A business card, invoice sheet, order forms and brochure are key elements of advertising your business. It also brings in future sales at craft shows from repeat customers. It took me about eight craft shows to realize the importance of a business card. Whenever a customer didn’t buy something, they would ask me for a business card. Each time I kept saying “Sorry I don’t have one at this time”. After telling so many customers that I didn’t have one I thought it was time I looked into obtaining some business cards.
Yet I didn’t know where to start and no one informed me that there was a website that created all sorts of business cards, brochures and other promotional tools called Vista Print. Since I was a newbie to the craft circuit I thought I could create my own business cards from scratch. This sparked me to look on the internet and read about how others created their cards. Some used a special program or ordered their cards from expensive printing services. Then I noticed a software program on my computer called Microsoft Office Publisher so I used it to create my first cards. Needless to say I didn’t know a thing about the quality of paper or what should or should not be on a card. My business card only had the name of my business, my name and phone number.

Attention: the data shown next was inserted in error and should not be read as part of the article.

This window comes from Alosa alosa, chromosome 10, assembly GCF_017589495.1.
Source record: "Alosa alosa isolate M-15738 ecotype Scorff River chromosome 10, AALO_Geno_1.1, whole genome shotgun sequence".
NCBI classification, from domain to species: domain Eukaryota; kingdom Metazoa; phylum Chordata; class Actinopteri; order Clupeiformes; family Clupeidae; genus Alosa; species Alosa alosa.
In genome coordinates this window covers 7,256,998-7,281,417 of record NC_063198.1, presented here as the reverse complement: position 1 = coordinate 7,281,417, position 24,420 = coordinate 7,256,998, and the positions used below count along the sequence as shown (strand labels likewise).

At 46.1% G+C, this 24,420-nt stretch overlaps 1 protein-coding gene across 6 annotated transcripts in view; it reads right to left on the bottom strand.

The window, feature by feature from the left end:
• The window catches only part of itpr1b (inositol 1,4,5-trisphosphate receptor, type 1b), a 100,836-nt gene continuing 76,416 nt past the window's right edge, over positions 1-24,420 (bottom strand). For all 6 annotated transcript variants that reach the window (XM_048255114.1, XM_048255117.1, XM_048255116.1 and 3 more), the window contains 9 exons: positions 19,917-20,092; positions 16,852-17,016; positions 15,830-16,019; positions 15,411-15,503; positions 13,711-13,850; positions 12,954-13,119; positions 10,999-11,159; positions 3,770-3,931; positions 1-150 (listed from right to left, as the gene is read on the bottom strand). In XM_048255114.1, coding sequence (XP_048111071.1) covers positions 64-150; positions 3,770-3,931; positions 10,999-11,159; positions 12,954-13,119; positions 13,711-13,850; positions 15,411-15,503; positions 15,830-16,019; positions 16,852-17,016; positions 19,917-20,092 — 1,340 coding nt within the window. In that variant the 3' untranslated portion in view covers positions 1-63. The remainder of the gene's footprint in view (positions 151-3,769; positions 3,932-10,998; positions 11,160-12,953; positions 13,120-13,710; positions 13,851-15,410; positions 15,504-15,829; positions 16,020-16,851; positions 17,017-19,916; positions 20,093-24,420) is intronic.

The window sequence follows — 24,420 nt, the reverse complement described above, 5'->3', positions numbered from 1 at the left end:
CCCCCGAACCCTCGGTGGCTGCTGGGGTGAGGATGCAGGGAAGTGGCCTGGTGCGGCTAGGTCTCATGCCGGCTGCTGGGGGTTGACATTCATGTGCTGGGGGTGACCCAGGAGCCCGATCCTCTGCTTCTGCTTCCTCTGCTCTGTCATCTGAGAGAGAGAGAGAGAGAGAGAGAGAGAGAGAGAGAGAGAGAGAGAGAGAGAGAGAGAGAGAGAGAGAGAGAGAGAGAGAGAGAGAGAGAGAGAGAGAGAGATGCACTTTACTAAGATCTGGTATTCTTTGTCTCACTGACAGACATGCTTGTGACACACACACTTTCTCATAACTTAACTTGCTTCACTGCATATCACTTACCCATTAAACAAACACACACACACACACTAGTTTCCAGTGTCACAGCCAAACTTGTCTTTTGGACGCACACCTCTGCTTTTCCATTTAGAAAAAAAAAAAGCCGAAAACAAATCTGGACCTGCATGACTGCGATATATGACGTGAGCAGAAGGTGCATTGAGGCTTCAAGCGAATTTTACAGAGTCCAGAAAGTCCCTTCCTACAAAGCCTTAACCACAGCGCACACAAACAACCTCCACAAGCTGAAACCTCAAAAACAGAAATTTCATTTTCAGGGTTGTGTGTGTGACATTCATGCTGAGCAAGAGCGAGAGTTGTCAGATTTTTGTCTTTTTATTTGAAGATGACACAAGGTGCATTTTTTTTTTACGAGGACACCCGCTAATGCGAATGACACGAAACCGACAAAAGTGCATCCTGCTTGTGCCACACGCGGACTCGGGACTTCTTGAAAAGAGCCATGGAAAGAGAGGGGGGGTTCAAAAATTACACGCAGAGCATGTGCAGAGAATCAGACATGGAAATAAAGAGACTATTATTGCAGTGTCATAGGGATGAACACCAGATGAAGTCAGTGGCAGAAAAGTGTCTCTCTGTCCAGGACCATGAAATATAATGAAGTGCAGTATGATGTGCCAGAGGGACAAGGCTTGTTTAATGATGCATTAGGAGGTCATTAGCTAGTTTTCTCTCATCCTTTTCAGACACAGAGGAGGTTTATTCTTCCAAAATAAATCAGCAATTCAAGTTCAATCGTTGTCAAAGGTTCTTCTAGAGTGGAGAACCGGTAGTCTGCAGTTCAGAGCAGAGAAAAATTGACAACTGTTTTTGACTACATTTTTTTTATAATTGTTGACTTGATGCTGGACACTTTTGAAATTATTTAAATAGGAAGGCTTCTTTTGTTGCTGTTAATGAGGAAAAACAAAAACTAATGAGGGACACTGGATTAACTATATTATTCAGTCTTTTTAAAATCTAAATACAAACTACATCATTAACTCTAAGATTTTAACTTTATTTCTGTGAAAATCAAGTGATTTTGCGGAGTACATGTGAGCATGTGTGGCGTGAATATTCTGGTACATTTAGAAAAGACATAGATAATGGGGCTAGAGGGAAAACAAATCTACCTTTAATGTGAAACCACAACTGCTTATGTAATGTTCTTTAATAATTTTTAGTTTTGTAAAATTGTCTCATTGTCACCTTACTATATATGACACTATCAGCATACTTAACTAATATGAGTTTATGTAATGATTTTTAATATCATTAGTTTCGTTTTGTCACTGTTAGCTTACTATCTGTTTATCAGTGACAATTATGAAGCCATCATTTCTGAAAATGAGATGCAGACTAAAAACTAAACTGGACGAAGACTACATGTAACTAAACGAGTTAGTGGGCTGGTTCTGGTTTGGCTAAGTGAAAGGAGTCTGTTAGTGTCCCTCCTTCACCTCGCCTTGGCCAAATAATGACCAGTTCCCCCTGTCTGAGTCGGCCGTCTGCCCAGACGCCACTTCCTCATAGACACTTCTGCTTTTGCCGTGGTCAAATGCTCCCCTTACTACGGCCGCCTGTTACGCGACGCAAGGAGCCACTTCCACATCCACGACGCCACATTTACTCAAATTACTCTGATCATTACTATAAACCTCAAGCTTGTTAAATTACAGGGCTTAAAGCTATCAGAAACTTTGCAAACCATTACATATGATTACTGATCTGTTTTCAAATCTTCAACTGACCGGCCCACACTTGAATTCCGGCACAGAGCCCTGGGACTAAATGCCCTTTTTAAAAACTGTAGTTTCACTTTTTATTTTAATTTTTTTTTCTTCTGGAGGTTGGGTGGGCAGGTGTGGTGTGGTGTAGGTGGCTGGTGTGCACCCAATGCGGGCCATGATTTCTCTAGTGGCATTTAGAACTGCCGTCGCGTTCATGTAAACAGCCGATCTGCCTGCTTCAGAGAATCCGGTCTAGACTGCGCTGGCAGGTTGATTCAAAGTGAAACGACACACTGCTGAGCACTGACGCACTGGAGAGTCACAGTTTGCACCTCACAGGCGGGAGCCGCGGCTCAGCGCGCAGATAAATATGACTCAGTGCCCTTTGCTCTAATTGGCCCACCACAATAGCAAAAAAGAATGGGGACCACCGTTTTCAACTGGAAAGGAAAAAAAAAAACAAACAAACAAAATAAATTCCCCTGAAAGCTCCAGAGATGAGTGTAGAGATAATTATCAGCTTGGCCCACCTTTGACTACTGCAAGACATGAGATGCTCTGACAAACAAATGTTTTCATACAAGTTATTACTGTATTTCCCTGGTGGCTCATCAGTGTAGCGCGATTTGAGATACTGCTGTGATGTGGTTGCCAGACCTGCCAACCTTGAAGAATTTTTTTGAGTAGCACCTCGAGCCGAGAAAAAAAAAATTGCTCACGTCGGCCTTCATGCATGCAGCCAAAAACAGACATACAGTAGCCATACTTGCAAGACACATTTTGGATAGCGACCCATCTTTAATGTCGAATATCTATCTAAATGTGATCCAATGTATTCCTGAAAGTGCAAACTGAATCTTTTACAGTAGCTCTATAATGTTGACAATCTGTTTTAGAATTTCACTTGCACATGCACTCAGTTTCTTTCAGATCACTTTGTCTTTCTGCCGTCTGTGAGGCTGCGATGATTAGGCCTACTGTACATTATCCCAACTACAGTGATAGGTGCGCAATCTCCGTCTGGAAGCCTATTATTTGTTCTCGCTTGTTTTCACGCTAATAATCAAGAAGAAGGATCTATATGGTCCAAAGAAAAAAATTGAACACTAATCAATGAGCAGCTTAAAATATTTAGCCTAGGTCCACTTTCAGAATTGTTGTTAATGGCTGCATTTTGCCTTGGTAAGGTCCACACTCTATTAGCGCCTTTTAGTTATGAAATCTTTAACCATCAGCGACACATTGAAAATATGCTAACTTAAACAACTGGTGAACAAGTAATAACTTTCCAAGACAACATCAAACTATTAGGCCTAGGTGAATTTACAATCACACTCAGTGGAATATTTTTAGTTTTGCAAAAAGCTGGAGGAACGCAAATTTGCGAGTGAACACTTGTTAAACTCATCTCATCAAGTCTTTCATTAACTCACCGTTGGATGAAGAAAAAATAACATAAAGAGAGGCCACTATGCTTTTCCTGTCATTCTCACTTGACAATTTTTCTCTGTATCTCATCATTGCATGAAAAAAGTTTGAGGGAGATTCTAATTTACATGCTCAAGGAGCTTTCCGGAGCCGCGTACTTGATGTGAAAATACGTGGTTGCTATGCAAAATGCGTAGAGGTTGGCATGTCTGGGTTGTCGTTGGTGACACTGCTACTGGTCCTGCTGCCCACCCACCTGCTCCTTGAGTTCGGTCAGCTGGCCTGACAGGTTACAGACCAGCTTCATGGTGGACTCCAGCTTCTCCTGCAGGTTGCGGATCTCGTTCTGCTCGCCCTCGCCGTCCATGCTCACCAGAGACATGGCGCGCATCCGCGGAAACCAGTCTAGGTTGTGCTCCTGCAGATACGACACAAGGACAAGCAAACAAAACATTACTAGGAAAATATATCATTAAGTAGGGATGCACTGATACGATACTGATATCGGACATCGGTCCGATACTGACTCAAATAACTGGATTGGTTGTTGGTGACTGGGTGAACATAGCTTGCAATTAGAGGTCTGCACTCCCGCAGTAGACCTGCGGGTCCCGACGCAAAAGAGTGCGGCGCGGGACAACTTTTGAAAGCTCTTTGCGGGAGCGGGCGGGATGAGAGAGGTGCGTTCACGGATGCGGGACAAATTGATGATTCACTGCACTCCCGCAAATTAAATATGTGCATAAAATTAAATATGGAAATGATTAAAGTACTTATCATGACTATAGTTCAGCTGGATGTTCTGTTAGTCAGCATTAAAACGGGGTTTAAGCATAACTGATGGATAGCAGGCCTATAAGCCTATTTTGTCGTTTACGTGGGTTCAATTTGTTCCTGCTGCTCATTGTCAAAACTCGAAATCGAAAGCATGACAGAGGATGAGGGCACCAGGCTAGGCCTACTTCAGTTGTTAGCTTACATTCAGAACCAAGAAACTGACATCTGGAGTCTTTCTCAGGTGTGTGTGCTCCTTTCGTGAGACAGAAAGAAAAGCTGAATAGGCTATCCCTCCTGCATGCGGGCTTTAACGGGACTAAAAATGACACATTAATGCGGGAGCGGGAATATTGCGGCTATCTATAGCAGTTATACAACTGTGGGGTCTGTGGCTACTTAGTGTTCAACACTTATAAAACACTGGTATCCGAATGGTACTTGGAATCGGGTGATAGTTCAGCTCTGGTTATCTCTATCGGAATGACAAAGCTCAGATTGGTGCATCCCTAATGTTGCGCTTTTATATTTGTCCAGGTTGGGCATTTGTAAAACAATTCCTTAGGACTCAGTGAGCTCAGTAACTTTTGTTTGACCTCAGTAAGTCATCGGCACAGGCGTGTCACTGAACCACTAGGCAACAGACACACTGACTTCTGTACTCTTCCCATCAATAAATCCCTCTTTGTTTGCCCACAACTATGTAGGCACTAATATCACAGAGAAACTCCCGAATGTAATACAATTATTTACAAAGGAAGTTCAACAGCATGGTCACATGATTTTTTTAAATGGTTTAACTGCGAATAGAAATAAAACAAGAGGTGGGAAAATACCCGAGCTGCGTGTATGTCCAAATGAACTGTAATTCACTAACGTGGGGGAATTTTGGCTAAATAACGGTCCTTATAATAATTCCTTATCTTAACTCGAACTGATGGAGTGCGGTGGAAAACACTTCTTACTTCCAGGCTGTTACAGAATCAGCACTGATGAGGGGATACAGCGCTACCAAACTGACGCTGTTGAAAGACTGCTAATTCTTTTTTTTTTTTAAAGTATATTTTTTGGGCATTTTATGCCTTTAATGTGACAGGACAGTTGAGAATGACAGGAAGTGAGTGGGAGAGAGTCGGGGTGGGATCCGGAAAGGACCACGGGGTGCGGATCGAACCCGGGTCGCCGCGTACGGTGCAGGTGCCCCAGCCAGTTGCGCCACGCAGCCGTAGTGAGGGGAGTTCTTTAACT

I didn’t add other important things like what type of crafts I created or my email address. So when you create your card ask yourself this question “What does my business card say about me? For one thing it tells a customer who you are as a business. It makes a statement about your craft before you begin to speak. Also gives a basic description of what type of business you run and what you offer to potential customers.
While planning and designing your card, keep in mind that a customer might not know how to find you and never assume they will know your zip code or area code. Here are a few basic things to consider for your business card:
Address or PO Box
City, State and Zip Code
Area Code and Phone Number
Area Code and Fax Number (if applicable)
E-mail and Web Site (if applicable)
Now that you have the basic ideas needed to create a business card; let’s spice it up a bit! What catches customers most about the card is the graphics. For instance, let’s say you do porcelain dolls then you might consider adding a porcelain doll graphic on the card. Or if you specialize in wood furniture then maybe a small chest would be a good symbol.
A business card with only your personal name, address and phone number doesn’t tell customers much about what you do or the type of business you have. I believe your card should express your talent. If you are proud of your work, then why not express it on your business card as well. Have fun creating your card. Look on the internet for graphics that are similar to the crafts you create. Take a look at other cards and let your creative juices flow. Be inspired by other cards; but never copy a card previously done. One of my favorite places to search for graphics is called Harvest Moon Hill Graphics (http://www.harvestmoonhillgraphics.com). Look under their graphics designer section for a listing of primitive, country and vintage graphics.